Finally, we need to reconsider nuclear energy as a baseload power source, including both modern fission reactors and, eventually, nuclear fusion. The next milestone for the latter will be the ITER demonstration project going live in 2025, featuring 300-tonne field magnets which we built in Japan and shipped to the site in southern France.

2. Equitable access to energy

Universal access to reliable, affordable and abundant energy is still not a given everywhere in the world. Raising the momentum of electrification is of particular importance in emerging economies.

The United Nations projects that, at the current rate of progress, around 620 million people will still lack an electricity supply in 2030 – the year targeted by the Sustainable Development Goals for universal energy access. And this estimate does not consider the impact of COVID-19 on emerging economies.

To stay on target, energy solutions should be tailored to the natural resources and needs of the local population. For example, we are working with a Kenyan utility using the country’s geothermal energy resources, a government drive financed by several multilateral organizations. Similarly, decentralized solutions such as triple hybrid mini-grids, which combine renewable energy with a battery for storage and a back-up generator, will help emerging markets play to their strengths.

Another response to the access challenge is reflected in our partnership with the University of New South Wales to develop a scheme to apply science to the art of balancing competing economic, social and environmental challenges in order to select the most suitable local energy mix. Employing this approach at the level of cities and other relatively smaller urban developments will help ensure more tailored and fairer outcomes.

Image: UN

3. Achieving environmental sustainability

Despite COVID-19, the climate crisis has remained high on the global agenda in 2020. The energy transition is key to mitigating climate change, but it has become clear that this isn’t as simple as a ‘renewables for all’ policy.

In every economy, there are areas – such as heavy industry – where abundant renewable electricity is of little use when large volumes of intense heat or gases are needed as part of manufacturing processes.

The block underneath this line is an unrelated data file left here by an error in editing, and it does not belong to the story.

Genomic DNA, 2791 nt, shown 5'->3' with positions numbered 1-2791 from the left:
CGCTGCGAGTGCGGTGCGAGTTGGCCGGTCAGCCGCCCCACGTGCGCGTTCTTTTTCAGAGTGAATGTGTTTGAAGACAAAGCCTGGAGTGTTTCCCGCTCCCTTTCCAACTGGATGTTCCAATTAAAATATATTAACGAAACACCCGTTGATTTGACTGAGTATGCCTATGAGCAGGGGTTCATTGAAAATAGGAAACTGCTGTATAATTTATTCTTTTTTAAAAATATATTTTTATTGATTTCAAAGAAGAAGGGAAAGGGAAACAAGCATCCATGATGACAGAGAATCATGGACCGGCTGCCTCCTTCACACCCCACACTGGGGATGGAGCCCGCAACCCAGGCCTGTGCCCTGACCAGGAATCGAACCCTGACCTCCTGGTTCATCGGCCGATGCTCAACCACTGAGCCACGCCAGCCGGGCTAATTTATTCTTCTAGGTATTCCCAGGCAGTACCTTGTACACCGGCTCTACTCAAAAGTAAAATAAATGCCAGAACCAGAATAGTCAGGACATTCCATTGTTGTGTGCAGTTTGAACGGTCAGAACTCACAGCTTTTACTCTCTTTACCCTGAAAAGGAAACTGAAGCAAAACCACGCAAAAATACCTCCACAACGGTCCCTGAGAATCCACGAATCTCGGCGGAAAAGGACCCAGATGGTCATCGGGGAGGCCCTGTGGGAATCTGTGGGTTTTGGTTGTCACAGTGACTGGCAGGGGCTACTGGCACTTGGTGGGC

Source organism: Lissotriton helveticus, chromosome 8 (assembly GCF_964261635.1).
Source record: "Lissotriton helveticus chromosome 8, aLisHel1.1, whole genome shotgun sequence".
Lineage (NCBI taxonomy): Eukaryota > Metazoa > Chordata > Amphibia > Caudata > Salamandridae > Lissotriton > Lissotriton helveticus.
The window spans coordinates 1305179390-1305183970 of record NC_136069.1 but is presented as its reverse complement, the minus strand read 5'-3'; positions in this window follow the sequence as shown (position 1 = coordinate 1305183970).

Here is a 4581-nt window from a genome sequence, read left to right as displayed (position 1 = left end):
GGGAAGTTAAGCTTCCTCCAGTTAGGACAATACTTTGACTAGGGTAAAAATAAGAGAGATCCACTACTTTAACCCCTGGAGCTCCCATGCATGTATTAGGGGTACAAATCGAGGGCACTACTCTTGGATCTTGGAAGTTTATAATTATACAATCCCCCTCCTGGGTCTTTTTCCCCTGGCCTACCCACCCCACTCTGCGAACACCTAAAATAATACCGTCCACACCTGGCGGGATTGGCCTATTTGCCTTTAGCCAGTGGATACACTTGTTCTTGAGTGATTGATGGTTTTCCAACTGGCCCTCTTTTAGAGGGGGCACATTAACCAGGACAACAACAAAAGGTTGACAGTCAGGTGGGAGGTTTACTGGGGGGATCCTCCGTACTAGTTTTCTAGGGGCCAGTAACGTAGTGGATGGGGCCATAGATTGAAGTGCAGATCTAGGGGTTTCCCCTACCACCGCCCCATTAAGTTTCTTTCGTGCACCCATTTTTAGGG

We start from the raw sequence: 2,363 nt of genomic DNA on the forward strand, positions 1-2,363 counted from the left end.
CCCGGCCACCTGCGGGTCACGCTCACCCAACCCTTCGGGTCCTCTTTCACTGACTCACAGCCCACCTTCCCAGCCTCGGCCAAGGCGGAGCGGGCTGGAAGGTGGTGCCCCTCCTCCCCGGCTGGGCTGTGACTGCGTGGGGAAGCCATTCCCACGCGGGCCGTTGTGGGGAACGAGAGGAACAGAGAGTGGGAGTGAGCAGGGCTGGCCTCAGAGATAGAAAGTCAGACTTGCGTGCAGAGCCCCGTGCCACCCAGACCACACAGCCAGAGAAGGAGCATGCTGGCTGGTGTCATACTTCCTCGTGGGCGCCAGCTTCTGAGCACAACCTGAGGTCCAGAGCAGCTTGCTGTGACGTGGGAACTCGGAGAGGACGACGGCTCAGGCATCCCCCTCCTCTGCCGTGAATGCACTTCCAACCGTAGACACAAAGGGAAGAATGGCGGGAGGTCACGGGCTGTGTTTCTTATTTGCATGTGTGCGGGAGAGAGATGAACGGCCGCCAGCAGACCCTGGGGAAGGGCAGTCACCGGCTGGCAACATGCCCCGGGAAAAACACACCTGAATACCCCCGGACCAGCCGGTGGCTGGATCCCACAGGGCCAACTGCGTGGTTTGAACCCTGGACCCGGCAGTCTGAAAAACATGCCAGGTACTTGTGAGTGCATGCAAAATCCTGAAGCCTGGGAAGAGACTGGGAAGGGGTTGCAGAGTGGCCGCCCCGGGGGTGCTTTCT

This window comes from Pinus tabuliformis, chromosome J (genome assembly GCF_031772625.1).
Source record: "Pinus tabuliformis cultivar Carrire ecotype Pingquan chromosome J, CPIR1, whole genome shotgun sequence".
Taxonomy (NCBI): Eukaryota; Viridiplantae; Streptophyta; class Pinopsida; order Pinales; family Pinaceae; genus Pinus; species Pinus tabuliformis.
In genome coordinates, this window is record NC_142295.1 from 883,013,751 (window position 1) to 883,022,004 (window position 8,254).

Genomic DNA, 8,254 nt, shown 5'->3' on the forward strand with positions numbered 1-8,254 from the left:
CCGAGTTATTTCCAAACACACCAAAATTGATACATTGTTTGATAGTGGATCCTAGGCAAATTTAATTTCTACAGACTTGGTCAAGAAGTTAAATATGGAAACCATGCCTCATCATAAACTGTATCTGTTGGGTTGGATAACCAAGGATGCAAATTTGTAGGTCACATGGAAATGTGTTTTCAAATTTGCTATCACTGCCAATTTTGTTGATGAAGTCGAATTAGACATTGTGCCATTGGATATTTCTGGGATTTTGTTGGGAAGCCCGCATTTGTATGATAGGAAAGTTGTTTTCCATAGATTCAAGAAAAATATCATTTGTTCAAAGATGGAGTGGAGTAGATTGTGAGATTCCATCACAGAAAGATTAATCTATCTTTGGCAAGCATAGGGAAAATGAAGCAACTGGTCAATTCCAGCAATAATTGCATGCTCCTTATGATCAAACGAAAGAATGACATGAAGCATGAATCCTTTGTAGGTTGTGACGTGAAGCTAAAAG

Here, a variety of alternative solutions including hydrogen, CCUS and synthetic fuels will play a crucial role alongside renewable electricity.

Steel mills, for example, are expected to ultimately convert to using hydrogen as a source of industrial heat, as well as a means for reduction for iron-oxides.

For others, like the cement industry, CCUS is virtually the only route to make the significant emission cuts needed to comply with the Paris Agreement. Carbon capture is also being explored in shipping to comply with tough CO2 regulations, as is the use of ammonia, methane and methanol that can be deployed in combination with onboard carbon-capture systems.

In recent years, the focus has rightly been on the third of these energy trilemma challenges. But in the post-COVID world, with many economies in recession, reliable and affordable energy supplies for all must also be prioritized if a truly global, cohesive and sustainable economic recovery from the pandemic is to come about.

And this means recognizing that every country, every city and every industry has its own natural resources and energy needs. Becoming sustainable means identifying those energy sources that can do this, in a way that answers each challenge of the energy trilemma.